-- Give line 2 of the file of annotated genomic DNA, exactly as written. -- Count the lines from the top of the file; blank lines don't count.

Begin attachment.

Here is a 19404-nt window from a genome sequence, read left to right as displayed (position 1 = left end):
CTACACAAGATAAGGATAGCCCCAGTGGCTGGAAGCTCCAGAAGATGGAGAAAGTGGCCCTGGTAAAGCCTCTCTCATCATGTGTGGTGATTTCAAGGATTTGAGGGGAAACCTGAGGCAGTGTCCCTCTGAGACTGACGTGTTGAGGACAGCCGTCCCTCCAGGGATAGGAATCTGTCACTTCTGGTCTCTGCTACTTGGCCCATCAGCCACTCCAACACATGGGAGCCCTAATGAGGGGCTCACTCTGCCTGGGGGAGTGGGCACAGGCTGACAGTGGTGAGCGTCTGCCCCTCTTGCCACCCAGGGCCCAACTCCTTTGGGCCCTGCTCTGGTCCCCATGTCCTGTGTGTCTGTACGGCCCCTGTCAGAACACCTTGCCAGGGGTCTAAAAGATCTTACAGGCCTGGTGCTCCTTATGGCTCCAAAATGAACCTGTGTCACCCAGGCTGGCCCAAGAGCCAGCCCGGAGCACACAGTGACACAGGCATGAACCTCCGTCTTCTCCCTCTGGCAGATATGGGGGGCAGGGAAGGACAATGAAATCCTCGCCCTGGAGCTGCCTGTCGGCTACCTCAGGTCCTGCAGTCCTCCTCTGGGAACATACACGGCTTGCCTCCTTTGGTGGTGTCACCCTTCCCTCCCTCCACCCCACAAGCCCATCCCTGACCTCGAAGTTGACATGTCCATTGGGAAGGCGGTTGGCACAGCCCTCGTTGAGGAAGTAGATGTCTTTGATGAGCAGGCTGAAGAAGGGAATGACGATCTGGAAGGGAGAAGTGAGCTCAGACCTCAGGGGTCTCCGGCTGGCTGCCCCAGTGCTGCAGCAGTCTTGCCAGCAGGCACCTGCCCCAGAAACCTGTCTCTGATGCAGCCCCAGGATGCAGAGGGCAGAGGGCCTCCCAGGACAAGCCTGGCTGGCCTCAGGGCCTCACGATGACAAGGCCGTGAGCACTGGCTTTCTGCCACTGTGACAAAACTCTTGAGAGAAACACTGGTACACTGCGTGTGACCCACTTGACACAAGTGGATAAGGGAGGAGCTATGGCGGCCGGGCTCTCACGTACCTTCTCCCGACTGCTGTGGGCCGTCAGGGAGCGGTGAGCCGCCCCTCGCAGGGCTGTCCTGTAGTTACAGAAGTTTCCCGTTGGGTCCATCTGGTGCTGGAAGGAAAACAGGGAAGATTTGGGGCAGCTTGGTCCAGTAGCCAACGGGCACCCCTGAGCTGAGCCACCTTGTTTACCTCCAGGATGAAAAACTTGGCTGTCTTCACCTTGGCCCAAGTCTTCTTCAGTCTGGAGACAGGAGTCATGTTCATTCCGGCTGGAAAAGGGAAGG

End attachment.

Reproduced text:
CTACACAAGATAAGGATAGCCCCAGTGGCTGGAAGCTCCAGAAGATGGAGAAAGTGGCCCTGGTAAAGCCTCTCTCATCATGTGTGGTGATTTCAAGGATTTGAGGGGAAACCTGAGGCAGTGTCCCTCTGAGACTGACGTGTTGAGGACAGCCGTCCCTCCAGGGATAGGAATCTGTCACTTCTGGTCTCTGCTACTTGGCCCATCAGCCACTCCAACACATGGGAGCCCTAATGAGGGGCTCACTCTGCCTGGGGGAGTGGGCACAGGCTGACAGTGGTGAGCGTCTGCCCCTCTTGCCACCCAGGGCCCAACTCCTTTGGGCCCTGCTCTGGTCCCCATGTCCTGTGTGTCTGTACGGCCCCTGTCAGAACACCTTGCCAGGGGTCTAAAAGATCTTACAGGCCTGGTGCTCCTTATGGCTCCAAAATGAACCTGTGTCACCCAGGCTGGCCCAAGAGCCAGCCCGGAGCACACAGTGACACAGGCATGAACCTCCGTCTTCTCCCTCTGGCAGATATGGGGGGCAGGGAAGGACAATGAAATCCTCGCCCTGGAGCTGCCTGTCGGCTACCTCAGGTCCTGCAGTCCTCCTCTGGGAACATACACGGCTTGCCTCCTTTGGTGGTGTCACCCTTCCCTCCCTCCACCCCACAAGCCCATCCCTGACCTCGAAGTTGACATGTCCATTGGGAAGGCGGTTGGCACAGCCCTCGTTGAGGAAGTAGATGTCTTTGATGAGCAGGCTGAAGAAGGGAATGACGATCTGGAAGGGAGAAGTGAGCTCAGACCTCAGGGGTCTCCGGCTGGCTGCCCCAGTGCTGCAGCAGTCTTGCCAGCAGGCACCTGCCCCAGAAACCTGTCTCTGATGCAGCCCCAGGATGCAGAGGGCAGAGGGCCTCCCAGGACAAGCCTGGCTGGCCTCAGGGCCTCACGATGACAAGGCCGTGAGCACTGGCTTTCTGCCACTGTGACAAAACTCTTGAGAGAAACACTGGTACACTGCGTGTGACCCACTTGACACAAGTGGATAAGGGAGGAGCTATGGCGGCCGGGCTCTCACGTACCTTCTCCCGACTGCTGTGGGCCGTCAGGGAGCGGTGAGCCGCCCCTCGCAGGGCTGTCCTGTAGTTACAGAAGTTTCCCGTTGGGTCCATCTGGTGCTGGAAGGAAAACAGGGAAGATTTGGGGCAGCTTGGTCCAGTAGCCAACGGGCACCCCTGAGCTGAGCCACCTTGTTTACCTCCAGGATGAAAAACTTGGCTGTCTTCACCTTGGCCCAAGTCTTCTTCAGTCTGGAGACAGGAGTCATGTTCATTCCGGCTGGAAAAGGGAAGG